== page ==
The Resilient Peer Training Project was a three-year project designed to reduce parent and child social isolation, to promote pro-social interactions, to evaluate the effectiveness of the child- and parent-resilient peer training (RPT) interventions, and to assess the integrity and replicability of Head Start and parent and child RPT interventions (Fantuzzo & Atkins 1995). The development of the project involved establishing links among university researchers, Head Start teachers and Head Start parents to determine outreach strategies for socially isolated, low-income, maltreating parents and their children.
Results of a social competency assessment show that maltreated children displayed more adjustment problems, general social competence difficulties, and problems in peer play interactions than non-maltreated children, supporting the need for a social competence intervention targeted for maltreated children. Field tests of the child and parent RPT interventions reveal that children assigned to the RPT intervention showed higher levels of positive interactive play behaviour at post-test than control children and that parents assigned to the RPT intervention were less socially isolated and displayed lower levels of perceived stress and higher levels of parental supports.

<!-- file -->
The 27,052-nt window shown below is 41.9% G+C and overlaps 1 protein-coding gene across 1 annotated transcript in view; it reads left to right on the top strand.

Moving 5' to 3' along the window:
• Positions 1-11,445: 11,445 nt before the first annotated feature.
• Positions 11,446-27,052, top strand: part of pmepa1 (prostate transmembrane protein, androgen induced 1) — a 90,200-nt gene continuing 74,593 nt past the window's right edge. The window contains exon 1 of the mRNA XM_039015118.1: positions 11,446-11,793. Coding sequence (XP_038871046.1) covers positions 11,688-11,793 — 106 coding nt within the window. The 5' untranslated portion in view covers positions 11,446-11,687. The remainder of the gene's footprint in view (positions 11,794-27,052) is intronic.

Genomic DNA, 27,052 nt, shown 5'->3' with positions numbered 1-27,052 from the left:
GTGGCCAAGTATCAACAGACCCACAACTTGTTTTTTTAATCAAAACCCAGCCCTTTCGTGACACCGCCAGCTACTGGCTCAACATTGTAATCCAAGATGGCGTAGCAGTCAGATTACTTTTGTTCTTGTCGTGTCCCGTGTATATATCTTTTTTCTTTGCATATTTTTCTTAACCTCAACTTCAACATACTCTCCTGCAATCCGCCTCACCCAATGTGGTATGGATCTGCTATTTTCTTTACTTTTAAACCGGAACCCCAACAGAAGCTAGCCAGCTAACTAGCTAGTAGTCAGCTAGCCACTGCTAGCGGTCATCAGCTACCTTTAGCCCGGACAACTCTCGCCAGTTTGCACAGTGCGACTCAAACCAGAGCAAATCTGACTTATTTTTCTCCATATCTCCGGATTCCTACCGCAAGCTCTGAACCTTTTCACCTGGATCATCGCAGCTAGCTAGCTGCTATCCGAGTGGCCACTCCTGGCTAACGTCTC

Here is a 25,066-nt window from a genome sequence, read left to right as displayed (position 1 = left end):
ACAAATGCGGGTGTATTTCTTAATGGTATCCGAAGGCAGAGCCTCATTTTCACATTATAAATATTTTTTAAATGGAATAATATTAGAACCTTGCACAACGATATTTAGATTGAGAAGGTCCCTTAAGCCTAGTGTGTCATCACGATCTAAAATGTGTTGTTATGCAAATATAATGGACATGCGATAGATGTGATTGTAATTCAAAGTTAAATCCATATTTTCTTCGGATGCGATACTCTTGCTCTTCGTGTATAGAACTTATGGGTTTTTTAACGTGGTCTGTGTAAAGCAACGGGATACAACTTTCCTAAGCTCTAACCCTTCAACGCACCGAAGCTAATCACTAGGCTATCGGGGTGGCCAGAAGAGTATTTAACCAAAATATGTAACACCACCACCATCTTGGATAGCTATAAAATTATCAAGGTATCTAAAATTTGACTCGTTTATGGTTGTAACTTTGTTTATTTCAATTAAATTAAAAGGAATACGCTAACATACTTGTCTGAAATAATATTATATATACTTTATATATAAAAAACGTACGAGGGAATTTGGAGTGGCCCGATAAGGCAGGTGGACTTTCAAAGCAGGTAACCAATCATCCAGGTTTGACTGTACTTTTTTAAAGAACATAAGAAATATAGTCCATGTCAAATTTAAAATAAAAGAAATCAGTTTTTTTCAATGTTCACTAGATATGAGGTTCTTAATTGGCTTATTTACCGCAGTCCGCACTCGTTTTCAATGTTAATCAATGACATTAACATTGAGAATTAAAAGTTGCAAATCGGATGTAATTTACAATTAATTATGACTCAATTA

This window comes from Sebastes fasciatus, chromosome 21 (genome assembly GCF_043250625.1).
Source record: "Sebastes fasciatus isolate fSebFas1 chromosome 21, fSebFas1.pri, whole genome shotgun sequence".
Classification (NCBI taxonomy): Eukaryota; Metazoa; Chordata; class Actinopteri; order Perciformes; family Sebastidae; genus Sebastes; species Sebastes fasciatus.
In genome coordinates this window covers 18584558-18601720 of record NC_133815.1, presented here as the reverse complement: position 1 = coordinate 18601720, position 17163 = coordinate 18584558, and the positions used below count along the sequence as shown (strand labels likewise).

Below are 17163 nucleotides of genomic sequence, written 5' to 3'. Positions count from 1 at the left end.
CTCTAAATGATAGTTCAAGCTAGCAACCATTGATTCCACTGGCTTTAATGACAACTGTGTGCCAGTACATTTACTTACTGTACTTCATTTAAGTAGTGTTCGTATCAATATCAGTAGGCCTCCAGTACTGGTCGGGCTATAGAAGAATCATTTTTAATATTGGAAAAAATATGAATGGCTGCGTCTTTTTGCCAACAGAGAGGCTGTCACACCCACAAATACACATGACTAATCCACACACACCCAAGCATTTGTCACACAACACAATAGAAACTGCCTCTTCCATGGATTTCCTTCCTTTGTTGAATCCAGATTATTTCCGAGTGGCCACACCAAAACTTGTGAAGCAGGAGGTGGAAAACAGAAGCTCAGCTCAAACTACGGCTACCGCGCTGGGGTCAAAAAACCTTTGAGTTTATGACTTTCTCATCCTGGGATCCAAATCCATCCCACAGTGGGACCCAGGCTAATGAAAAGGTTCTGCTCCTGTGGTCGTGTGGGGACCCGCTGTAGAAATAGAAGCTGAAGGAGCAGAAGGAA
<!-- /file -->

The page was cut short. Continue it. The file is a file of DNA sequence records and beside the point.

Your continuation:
Implications for prevention
The evaluation of these and other early intervention projects has resulted in the development of some guiding principles for the development of effective programs. Of primary importance, programs must be comprehensive in scope and attend to the various factors underlying social problems like child maltreatment (Emens et al. 1996; Zigler & Styfco 1996; Hayes & Bowes 1999; Reppucci et al. 1999). This best result appears to be achieved via the adoption of a cross-sectoral response to ensure that the needs of child and family are met, and works best where a partnership is developed between program staff, other professionals working with the child or family, and with the family itself (Powell 1982),what in this paper is described as a 'whole of community' response.